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UCLA and Carnegie Mellon researchers show efficacy of COVID-19 vaccine reminders

Three syringes lie on a table next to a vial. A study led by researchers at UCLA and Carnegie Mellon University examined the efficacy of various behavioral interventions on COVID-19 booster vaccine rates. (Daily Bruin file photo)

By Archi Patel

May 19, 2024 1:36 p.m.

This post was updated May 19 at 11:22 p.m.

Researchers from UCLA and Carnegie Mellon University found that simple reminders were most effective in encouraging people to get their COVID-19 booster shots.

According to the study, published in March, the researchers aimed to assess insights from behavioral science that could transfer to real-world situations. They found that some text message reminders increased COVID-19 booster shots by between 1 and 2%, but other interventions favored by experts – such as bundling the COVID-19 booster with the flu vaccine – did not meaningfully increase booster uptake.

The researchers conducted three experimental trials involving more than 300,000 UCLA Health patients eligible for the COVID-19 booster shot – comparing the effects of interventions already tested in the field, interventions supported by hypothetical online studies and interventions supported by behavioral science.

One intervention the team evaluated was the concept of psychological ownership, which theorizes that people value something more when they feel ownership over it, said Hengchen Dai, one of the study’s co-first authors. To test this in the real world, the researchers sent text messages framing the vaccine as a dose reserved for the patient, rather than generally available, said Silvia Saccardo, a co-first author of the study and an associate professor of social and decision sciences at CMU.

Patients who received text messages were around 1% more likely to get the COVID-19 booster compared to those who did not. While the effect size was modest, increasing vaccination rates by even a small amount can have a meaningful impact, said Sitaram Vangala, one of the study’s co-authors and a principal statistician.

“If you think about half a million patients, that’s a lot,” said Vangala, the associate director of the UCLA Department of Medicine Statistics Core. “That’s a lot of patients who are getting vaccinated, which is a good thing.”

Factors such as specific patient populations and the timing of COVID-19 booster reminders can also impact how behavioral nudges perform in practice, Vangala said. For example, people were less likely to take action if reminders were sent during the evening or night, he said.

Vangala said even though psychological ownership language correlated to increased vaccination rates, it might not be effective at all times nor for all patients.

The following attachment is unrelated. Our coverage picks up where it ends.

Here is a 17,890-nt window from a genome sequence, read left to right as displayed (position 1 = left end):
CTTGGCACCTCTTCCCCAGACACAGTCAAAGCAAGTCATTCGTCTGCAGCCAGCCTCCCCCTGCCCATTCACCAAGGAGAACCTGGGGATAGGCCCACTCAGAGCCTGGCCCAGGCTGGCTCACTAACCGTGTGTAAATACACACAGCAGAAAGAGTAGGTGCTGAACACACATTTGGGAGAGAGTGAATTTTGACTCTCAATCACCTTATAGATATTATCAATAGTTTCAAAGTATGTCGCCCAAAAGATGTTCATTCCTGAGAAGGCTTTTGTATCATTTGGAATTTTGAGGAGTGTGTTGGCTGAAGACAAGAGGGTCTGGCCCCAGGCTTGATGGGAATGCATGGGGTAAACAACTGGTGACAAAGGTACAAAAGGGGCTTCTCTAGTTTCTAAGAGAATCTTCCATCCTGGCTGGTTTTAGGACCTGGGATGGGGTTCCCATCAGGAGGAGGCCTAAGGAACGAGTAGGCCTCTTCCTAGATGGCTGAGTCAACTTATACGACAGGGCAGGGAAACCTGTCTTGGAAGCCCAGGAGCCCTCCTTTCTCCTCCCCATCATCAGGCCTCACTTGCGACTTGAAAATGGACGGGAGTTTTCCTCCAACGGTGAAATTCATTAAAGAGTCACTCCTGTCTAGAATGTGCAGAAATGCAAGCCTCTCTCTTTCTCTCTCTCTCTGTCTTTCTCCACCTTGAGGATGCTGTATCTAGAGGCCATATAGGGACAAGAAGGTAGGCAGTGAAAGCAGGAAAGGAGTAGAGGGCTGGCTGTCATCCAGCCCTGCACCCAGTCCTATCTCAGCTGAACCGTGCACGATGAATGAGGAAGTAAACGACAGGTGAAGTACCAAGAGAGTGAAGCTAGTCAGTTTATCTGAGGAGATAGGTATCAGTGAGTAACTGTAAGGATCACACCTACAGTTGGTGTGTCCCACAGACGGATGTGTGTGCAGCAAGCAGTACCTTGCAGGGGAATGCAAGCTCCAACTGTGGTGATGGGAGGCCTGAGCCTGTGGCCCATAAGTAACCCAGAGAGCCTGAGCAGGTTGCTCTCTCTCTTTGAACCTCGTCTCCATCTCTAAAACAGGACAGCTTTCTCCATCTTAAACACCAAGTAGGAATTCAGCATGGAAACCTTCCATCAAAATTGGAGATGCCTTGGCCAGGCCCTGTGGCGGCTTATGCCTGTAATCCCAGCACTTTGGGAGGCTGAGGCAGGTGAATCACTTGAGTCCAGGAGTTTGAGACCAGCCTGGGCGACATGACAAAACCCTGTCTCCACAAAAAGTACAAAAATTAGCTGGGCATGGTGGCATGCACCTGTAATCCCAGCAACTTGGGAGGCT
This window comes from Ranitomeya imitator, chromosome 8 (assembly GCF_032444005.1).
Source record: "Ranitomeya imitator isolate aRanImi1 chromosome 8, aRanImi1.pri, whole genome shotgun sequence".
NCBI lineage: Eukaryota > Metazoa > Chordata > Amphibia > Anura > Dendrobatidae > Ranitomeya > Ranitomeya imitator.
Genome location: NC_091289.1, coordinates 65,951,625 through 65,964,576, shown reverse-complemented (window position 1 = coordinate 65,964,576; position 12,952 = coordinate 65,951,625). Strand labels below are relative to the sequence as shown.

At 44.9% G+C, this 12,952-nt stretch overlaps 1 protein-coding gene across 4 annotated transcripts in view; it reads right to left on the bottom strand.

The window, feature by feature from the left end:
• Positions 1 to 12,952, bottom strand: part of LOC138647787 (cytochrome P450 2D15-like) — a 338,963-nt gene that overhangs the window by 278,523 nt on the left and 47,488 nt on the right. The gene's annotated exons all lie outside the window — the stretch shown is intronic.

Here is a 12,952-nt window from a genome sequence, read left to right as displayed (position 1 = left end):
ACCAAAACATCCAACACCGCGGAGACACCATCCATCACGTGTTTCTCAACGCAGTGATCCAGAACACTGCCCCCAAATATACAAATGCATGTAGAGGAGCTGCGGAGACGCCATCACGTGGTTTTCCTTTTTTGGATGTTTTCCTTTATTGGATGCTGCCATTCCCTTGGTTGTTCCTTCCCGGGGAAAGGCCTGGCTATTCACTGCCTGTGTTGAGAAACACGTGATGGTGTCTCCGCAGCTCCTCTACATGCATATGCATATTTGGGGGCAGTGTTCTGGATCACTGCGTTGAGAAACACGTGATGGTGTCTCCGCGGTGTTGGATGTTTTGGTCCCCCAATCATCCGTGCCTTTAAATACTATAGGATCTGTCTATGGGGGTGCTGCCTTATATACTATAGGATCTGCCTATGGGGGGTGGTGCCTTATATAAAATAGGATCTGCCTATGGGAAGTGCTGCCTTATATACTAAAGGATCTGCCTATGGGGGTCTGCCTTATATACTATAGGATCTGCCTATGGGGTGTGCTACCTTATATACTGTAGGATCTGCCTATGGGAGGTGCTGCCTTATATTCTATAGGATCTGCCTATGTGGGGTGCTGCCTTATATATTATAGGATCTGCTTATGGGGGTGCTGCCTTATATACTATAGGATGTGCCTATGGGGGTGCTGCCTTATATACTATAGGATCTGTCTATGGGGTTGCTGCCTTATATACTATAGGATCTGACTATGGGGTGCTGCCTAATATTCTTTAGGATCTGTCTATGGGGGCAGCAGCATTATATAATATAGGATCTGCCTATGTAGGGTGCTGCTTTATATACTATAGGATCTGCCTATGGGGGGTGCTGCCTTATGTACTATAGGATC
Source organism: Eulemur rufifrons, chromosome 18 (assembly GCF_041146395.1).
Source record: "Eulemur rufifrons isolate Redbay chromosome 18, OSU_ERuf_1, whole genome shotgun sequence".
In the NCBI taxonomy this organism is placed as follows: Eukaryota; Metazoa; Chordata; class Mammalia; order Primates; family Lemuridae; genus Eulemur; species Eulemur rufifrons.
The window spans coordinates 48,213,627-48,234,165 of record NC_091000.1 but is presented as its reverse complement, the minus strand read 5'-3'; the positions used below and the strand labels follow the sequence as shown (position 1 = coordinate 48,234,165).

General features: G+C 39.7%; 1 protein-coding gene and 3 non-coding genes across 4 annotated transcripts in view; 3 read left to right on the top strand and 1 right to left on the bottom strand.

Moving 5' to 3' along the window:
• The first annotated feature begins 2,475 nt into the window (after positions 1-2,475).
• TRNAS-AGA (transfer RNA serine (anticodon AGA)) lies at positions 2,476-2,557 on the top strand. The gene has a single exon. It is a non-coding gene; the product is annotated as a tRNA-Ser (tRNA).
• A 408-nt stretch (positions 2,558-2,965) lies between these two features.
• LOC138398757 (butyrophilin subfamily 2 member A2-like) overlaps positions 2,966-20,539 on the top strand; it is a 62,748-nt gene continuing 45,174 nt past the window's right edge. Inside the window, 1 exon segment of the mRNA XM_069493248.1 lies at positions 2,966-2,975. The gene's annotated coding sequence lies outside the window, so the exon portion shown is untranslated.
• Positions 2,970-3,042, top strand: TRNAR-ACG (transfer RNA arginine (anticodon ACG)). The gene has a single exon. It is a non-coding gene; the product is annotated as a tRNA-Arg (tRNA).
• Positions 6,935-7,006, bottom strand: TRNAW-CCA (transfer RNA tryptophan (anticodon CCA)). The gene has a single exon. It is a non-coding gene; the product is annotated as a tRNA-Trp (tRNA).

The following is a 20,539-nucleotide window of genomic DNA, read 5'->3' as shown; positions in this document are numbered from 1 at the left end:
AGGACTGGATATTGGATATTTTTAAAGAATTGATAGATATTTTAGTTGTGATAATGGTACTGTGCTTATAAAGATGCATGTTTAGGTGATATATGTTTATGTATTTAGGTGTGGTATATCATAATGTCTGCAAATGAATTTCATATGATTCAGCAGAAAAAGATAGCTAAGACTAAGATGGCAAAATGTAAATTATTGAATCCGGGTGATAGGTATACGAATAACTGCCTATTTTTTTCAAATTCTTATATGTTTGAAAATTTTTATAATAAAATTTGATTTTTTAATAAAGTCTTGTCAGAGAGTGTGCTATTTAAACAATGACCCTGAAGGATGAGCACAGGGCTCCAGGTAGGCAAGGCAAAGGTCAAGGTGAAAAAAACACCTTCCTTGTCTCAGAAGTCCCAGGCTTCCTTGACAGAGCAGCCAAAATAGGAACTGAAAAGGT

“Now we’re looking at boosters. We’re looking at a different time point. We’re looking at a period where people have received a lot more messaging about the COVID vaccine,” Vangala said. “But even this study doesn’t, I think, fully answer the question because we don’t necessarily know that this language is … going to generalize to other settings and other scenarios.”

These findings also underscore the need for more rigorous small-scale real-world testing of behavioral interventions before large-scale implementation, said Dai, an associate professor of management and organizations and behavioral decision-making at the UCLA Anderson School of Management. One reason for the discrepancy might be that people might pay more attention to online studies than they do in real life and may be influenced by wanting to give researchers positive results, she said.

In addition, since studies on vaccinations often rely on self-reporting, people may not follow through on their stated intentions, Saccardo said.

“Many times, researchers use intentions (and) self-reports, asking people, ‘Would you get vaccinated?’” Saccardo said. “Whatever has been found to be promising in those interventions – does it really affect behavior when deployed in the field?”

One limitation of the study is that it was only conducted within the UCLA Health system, Vangala said. For example, since not many UCLA patients are on Medicaid, the conclusions about interventions cannot be easily extrapolated to Medicaid-dominant populations, he added.

To meaningfully boost vaccination rates, future research needs to examine some of the root causes of vaccine hesitancy, such as how certain political ideologies discourage vaccination, Dai said. The researchers hope to explore ways to better tailor behavioral interventions to individuals’ specific attitudes towards vaccines, she added.

Saccardo added that it is important for policymakers to consider scientific research, including this study when looking at ways to promote vaccination.

“Don’t just base the interventions on intuition,” she said. “Research suggests that whatever works in hypotheticals might not actually transfer.”

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Archi Patel
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